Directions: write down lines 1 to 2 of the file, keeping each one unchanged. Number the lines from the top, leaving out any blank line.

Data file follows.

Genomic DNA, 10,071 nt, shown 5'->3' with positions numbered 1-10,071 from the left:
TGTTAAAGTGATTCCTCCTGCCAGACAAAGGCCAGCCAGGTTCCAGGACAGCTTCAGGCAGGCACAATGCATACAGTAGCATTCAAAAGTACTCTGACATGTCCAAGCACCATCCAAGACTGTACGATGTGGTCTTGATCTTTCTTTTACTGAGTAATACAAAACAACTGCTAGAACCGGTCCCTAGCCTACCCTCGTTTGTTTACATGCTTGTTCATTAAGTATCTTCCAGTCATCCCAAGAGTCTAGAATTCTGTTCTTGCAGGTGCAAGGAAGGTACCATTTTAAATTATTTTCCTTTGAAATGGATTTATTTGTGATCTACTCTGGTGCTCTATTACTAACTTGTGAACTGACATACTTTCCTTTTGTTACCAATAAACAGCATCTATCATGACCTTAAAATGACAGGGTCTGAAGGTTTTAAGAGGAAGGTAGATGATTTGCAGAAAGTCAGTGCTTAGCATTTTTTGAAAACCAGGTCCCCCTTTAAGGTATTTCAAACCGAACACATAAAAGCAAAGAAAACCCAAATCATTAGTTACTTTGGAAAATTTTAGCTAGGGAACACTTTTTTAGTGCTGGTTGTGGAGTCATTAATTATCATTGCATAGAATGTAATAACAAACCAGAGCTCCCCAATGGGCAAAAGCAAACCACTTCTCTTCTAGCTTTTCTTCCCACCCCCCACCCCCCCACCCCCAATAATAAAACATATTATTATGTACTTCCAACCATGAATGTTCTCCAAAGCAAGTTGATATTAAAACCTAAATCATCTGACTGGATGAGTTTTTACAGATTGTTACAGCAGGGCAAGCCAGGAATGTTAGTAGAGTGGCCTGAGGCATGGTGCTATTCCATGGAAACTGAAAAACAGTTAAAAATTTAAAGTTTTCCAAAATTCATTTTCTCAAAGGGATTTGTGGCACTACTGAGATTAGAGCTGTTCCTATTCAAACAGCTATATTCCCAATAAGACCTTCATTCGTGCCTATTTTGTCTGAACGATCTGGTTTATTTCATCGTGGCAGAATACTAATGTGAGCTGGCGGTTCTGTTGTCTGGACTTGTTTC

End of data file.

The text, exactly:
Genomic DNA, 10,071 nt, shown 5'->3' with positions numbered 1-10,071 from the left:
TGTTAAAGTGATTCCTCCTGCCAGACAAAGGCCAGCCAGGTTCCAGGACAGCTTCAGGCAGGCACAATGCATACAGTAGCATTCAAAAGTACTCTGACATGTCCAAGCACCATCCAAGACTGTACGATGTGGTCTTGATCTTTCTTTTACTGAGTAATACAAAACAACTGCTAGAACCGGTCCCTAGCCTACCCTCGTTTGTTTACATGCTTGTTCATTAAGTATCTTCCAGTCATCCCAAGAGTCTAGAATTCTGTTCTTGCAGGTGCAAGGAAGGTACCATTTTAAATTATTTTCCTTTGAAATGGATTTATTTGTGATCTACTCTGGTGCTCTATTACTAACTTGTGAACTGACATACTTTCCTTTTGTTACCAATAAACAGCATCTATCATGACCTTAAAATGACAGGGTCTGAAGGTTTTAAGAGGAAGGTAGATGATTTGCAGAAAGTCAGTGCTTAGCATTTTTTGAAAACCAGGTCCCCCTTTAAGGTATTTCAAACCGAACACATAAAAGCAAAGAAAACCCAAATCATTAGTTACTTTGGAAAATTTTAGCTAGGGAACACTTTTTTAGTGCTGGTTGTGGAGTCATTAATTATCATTGCATAGAATGTAATAACAAACCAGAGCTCCCCAATGGGCAAAAGCAAACCACTTCTCTTCTAGCTTTTCTTCCCACCCCCCACCCCCCCACCCCCAATAATAAAACATATTATTATGTACTTCCAACCATGAATGTTCTCCAAAGCAAGTTGATATTAAAACCTAAATCATCTGACTGGATGAGTTTTTACAGATTGTTACAGCAGGGCAAGCCAGGAATGTTAGTAGAGTGGCCTGAGGCATGGTGCTATTCCATGGAAACTGAAAAACAGTTAAAAATTTAAAGTTTTCCAAAATTCATTTTCTCAAAGGGATTTGTGGCACTACTGAGATTAGAGCTGTTCCTATTCAAACAGCTATATTCCCAATAAGACCTTCATTCGTGCCTATTTTGTCTGAACGATCTGGTTTATTTCATCGTGGCAGAATACTAATGTGAGCTGGCGGTTCTGTTGTCTGGACTTGTTTC